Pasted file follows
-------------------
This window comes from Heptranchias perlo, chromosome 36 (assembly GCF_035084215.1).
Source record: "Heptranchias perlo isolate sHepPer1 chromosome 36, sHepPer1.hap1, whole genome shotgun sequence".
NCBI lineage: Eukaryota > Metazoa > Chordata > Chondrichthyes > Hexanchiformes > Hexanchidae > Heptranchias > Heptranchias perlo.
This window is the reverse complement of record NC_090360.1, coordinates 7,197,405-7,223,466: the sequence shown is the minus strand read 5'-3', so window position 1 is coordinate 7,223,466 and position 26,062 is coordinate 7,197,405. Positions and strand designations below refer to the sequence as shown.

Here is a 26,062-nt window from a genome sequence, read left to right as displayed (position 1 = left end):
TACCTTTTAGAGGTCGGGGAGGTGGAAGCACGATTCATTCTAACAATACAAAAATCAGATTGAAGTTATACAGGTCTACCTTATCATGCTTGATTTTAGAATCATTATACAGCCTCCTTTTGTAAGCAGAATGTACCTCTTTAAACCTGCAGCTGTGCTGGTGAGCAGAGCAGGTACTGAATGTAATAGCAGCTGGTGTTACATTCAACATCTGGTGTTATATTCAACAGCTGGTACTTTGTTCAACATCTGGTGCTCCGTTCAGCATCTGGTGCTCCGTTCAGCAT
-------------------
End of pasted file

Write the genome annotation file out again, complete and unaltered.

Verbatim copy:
This window comes from Heptranchias perlo, chromosome 36 (assembly GCF_035084215.1).
Source record: "Heptranchias perlo isolate sHepPer1 chromosome 36, sHepPer1.hap1, whole genome shotgun sequence".
NCBI lineage: Eukaryota > Metazoa > Chordata > Chondrichthyes > Hexanchiformes > Hexanchidae > Heptranchias > Heptranchias perlo.
This window is the reverse complement of record NC_090360.1, coordinates 7,197,405-7,223,466: the sequence shown is the minus strand read 5'-3', so window position 1 is coordinate 7,223,466 and position 26,062 is coordinate 7,197,405. Positions and strand designations below refer to the sequence as shown.

Here is a 26,062-nt window from a genome sequence, read left to right as displayed (position 1 = left end):
TACCTTTTAGAGGTCGGGGAGGTGGAAGCACGATTCATTCTAACAATACAAAAATCAGATTGAAGTTATACAGGTCTACCTTATCATGCTTGATTTTAGAATCATTATACAGCCTCCTTTTGTAAGCAGAATGTACCTCTTTAAACCTGCAGCTGTGCTGGTGAGCAGAGCAGGTACTGAATGTAATAGCAGCTGGTGTTACATTCAACATCTGGTGTTATATTCAACAGCTGGTACTTTGTTCAACATCTGGTGCTCCGTTCAGCATCTGGTGCTCCGTTCAGCAT